Sports books may make Wilmington a hot new destination for tourism.
Let me tell you a story about a great Chicagoan, an unsung inventor whose innovation is familiar to everyone who has ever read the small type in the sports pages, but whose name is unknown even those who take advantage of his life’s work every day.
Charles K. McNeil was a history major at the University of Chicago, but his real talent was with numbers. After graduating, McNeil taught math at a New England prep school, then returned to Chicago to work as a securities analyst at a bank. To supplement his small income, McNeil bet on baseball, basketball and football games, first with friends in the stands, then with bookies. McNeil was such a shrewd bettor that he was able to quit his bank job and live on his winnings. But he was a little too shrewd for his own good: he beat the house so often that his bookie put limits on his action.
McNeil responded by opening his own sports book -- and coming up with a bet that put his old bookie out of business. Instead of offering odds on football games, he offered a point spread. Given a chance to bet their favorite teams at even money, gamblers flocked to McNeil's joint. He was soon the most popular bookie in Chicago, and his point spread became standard for betting on football and basketball games. (It also made possible the 1950-51 scandal, in which players arranged to win, but not beat the spread.)
As the General Assembly considers two more gambling bills this week -- another doomed slots-at-the-tracks proposal and a measure to legalize Internet gambling -- it ought to consider making Illinois the second state to allow sports betting. Since the point spread was invented here, we should get a cut of the action it produces. Right now, all the money on the Bears -3 over the Panthers goes to Las Vegas casinos, offshore Internet accounts, Petar, the bookie taking bets at the Serbian coffee shop, and the guy selling squares in your neighborhood tavern.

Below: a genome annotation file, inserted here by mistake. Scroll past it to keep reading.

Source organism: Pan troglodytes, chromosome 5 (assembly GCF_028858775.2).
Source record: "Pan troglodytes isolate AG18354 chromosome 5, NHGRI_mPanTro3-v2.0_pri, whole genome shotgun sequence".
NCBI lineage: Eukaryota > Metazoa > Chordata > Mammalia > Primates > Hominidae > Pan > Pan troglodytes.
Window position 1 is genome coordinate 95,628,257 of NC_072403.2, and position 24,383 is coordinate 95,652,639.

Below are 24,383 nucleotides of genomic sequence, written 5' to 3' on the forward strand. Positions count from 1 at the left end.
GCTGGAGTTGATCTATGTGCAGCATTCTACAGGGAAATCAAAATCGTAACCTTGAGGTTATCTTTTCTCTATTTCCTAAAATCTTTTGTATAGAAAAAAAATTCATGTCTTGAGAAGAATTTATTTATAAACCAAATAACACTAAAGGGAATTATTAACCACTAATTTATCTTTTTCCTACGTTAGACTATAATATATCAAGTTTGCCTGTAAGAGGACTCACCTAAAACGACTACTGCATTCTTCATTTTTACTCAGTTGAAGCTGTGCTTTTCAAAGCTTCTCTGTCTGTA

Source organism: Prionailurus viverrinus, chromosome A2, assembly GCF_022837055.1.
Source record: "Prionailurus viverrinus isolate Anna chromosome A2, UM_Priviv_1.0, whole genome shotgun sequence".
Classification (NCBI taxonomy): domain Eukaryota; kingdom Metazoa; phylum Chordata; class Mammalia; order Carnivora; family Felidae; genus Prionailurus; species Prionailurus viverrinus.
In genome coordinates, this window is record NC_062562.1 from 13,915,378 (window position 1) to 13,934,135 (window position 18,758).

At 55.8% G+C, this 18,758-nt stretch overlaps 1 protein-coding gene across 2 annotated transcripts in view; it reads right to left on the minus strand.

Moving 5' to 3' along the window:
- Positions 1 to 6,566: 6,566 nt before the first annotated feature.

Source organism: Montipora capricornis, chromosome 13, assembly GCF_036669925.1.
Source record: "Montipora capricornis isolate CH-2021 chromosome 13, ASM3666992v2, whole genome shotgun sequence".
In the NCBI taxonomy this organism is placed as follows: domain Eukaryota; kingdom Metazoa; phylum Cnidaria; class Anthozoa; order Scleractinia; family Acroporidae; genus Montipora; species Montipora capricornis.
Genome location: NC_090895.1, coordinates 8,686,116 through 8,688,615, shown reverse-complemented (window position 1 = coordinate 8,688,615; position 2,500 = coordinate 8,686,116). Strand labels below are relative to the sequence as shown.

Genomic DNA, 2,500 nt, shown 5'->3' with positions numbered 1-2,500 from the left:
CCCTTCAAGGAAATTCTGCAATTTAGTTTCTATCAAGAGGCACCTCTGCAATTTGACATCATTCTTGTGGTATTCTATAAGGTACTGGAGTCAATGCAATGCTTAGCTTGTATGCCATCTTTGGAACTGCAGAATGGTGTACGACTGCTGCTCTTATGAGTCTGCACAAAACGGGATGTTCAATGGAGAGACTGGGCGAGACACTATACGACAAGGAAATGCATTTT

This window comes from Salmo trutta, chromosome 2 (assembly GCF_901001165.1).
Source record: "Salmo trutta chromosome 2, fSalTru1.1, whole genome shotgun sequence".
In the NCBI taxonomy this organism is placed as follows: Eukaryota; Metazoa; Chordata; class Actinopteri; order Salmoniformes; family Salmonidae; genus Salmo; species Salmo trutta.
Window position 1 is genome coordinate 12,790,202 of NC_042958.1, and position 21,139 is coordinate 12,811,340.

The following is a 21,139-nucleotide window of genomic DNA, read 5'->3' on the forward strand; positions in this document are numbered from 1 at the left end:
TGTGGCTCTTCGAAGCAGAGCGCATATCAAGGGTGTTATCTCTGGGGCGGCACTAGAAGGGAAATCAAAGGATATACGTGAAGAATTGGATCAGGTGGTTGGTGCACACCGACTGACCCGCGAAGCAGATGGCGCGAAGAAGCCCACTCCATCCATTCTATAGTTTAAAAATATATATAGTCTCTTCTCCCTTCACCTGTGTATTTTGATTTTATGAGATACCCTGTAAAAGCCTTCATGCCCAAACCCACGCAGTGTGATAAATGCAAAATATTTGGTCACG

Illinois has five major league sports franchises, so the NBA, NFL, NHL and MLB would all complain about gambling tainting the integrity of their games. That’s why Las Vegas can’t get a team. You know what? Those corporate hypocrites need to shut up. They all know their fans are betting, and they market their games accordingly. Do you know why Monday Night Football became such a hit? Because it was the get-even game for guys who’d taken a beating over the weekend. And who buys the NFL Sunday Package to watch the Cardinals play the Seahawks? Fantasy football players, and guys with money on the games. In England, betting shops are as common as 7-Elevens in the U.S., but no one believes they lead to fixing of soccer matches.
Unlike building new casinos, or installing slots at racetracks, legal sports betting would not create a new forum for gambling. It would simply cut the state in on gambling that’s already going on. It’s estimate that bettors wager $100 billion year on pro football alone -- that’s ten times the amount bet legally on horse racing, a sport with a much smaller following.
McNeil was ultimately driven out of the bookie business when the Outfit tried to make itself a partner in his operation. If we legalized sports betting, the Outfit would be driven out of the bookie business, too.
Buy this book! Ward Room blogger Edward McClelland's book, Young Mr. Obama: Chicago and the Making of a Black President , is available Amazon. Young Mr. Obama includes reporting on President Obama's earliest days in the Windy City, covering how a presumptuous young man transformed himself into presidential material. Buy it now!